There has been a market on the historic market square since King Stephen's Charter of 1153.
Today the markets are run Lichfield City Council and our established traders offer a wide range of quality goods at value-for-money prices.
Lichfield's Market Square has been central to city life and historical events for almost a thousand years. It has been the site of gruesome executions, happy celebrations and has been a key trading area of our historic city.
The market began in 1153 when King Stephen granted the first Markets charter.
In the 1550's, during the reign of 'bloody' Queen Mary, Thomas Hayward, John Goreway and Joyce Lewis were burnt at the stake on the Square. Then in 1612 Edward Wightman was convicted of heresy and burnt at the stake at the same location - the last person so to die in England.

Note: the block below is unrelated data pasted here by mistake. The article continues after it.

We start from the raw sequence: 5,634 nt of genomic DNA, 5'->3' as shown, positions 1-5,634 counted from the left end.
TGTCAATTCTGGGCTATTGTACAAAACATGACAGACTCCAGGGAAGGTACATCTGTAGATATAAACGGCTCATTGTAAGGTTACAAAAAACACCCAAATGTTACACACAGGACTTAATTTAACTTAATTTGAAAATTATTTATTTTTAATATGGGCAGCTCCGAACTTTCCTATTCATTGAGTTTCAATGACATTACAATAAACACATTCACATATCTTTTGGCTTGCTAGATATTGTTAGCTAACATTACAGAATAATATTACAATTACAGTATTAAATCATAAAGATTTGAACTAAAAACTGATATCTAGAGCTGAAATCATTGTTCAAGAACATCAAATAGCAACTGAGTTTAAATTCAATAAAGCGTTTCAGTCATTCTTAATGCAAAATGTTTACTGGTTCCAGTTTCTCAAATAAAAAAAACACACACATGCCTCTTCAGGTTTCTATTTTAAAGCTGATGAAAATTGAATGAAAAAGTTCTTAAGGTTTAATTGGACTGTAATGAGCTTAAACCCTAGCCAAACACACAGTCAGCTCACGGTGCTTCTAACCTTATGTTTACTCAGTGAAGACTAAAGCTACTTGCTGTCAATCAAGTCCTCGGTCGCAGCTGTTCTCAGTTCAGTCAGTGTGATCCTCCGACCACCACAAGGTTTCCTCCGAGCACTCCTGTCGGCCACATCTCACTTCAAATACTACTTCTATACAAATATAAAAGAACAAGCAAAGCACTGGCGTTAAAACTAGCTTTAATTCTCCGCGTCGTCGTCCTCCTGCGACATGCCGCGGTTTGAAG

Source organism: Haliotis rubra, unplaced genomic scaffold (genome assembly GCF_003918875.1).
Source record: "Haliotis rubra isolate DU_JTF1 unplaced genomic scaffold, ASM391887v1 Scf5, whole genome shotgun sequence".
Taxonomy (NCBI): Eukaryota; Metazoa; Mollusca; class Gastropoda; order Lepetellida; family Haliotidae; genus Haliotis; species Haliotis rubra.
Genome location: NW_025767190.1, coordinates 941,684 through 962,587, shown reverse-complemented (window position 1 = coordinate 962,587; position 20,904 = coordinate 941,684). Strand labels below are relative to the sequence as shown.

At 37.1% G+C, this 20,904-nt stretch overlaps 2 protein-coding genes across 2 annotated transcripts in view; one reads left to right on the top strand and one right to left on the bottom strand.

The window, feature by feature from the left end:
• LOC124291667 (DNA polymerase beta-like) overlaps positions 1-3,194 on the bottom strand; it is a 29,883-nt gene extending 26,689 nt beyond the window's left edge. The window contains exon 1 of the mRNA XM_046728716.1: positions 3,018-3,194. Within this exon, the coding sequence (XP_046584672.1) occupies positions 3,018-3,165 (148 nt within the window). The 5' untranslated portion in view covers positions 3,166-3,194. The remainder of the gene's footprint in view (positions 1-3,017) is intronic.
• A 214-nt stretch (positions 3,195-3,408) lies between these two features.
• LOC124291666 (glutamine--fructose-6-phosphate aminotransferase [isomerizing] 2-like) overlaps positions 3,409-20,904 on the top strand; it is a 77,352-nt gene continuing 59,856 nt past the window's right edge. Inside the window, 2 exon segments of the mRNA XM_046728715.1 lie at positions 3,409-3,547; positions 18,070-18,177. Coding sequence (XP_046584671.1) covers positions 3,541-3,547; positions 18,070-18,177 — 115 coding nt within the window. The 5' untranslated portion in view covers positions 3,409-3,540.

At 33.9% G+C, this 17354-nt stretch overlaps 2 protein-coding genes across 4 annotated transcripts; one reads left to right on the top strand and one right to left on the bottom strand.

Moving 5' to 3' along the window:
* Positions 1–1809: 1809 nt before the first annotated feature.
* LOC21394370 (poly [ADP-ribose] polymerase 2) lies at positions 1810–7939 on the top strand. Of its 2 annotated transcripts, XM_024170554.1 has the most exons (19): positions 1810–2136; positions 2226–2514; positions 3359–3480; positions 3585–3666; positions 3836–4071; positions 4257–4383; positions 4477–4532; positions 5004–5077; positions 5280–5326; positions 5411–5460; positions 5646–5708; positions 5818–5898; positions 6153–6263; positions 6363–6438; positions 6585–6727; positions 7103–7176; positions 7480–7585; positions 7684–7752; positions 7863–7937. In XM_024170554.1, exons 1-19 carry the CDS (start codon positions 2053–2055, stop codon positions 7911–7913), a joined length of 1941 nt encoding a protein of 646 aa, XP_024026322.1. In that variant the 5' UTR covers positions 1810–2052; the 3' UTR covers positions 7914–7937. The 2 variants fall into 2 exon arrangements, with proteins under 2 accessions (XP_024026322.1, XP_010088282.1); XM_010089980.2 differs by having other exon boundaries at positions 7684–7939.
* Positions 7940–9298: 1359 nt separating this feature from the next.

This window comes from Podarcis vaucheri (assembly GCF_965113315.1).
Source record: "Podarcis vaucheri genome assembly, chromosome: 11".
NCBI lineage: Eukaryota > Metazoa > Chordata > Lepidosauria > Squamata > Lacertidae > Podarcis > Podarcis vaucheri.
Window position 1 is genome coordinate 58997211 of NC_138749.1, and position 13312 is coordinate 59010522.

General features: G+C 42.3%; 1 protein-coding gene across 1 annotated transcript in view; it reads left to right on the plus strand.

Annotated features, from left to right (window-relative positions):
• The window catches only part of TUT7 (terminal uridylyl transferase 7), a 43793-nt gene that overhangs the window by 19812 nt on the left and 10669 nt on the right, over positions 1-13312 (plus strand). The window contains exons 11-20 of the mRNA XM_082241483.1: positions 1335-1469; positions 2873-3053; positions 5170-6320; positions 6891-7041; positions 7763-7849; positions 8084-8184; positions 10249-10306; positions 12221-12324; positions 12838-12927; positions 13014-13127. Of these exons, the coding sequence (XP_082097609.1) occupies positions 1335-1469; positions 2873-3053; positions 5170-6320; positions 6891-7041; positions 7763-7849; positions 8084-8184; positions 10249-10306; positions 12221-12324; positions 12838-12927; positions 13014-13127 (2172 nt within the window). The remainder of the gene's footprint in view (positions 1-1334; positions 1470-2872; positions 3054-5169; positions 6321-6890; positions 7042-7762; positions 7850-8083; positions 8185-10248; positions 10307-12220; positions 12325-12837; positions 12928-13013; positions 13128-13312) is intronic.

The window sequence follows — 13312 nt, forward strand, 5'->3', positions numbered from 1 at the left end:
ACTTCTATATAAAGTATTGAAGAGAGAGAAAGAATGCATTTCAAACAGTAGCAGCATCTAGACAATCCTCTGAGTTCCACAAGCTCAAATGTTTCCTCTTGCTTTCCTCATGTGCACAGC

In 1651 George Fox, the Quaker, famously stood barefoot on the Market Square and denounced the city. "Woe to the Bloody City of Lichfield".
The Market Square is overlooked by the house where Dr Johnson was born in 1709. Dr Johnson was the writer of the first authoritative English Dictionary and his house is now a public museum.
Today the square is owned by Lichfield City Council and continues to be central to key events in the city. The thriving markets offer a wide range of quality merchandise and fresh produce from established traders.
In February you can see the Mayor and the Sherriff take the first ride of the Shrovetide Fair. Each September the square plays host to a celebration of Samuel Johnson's birthday and every winter it is the central location of the Christmas lights switch-on festivities.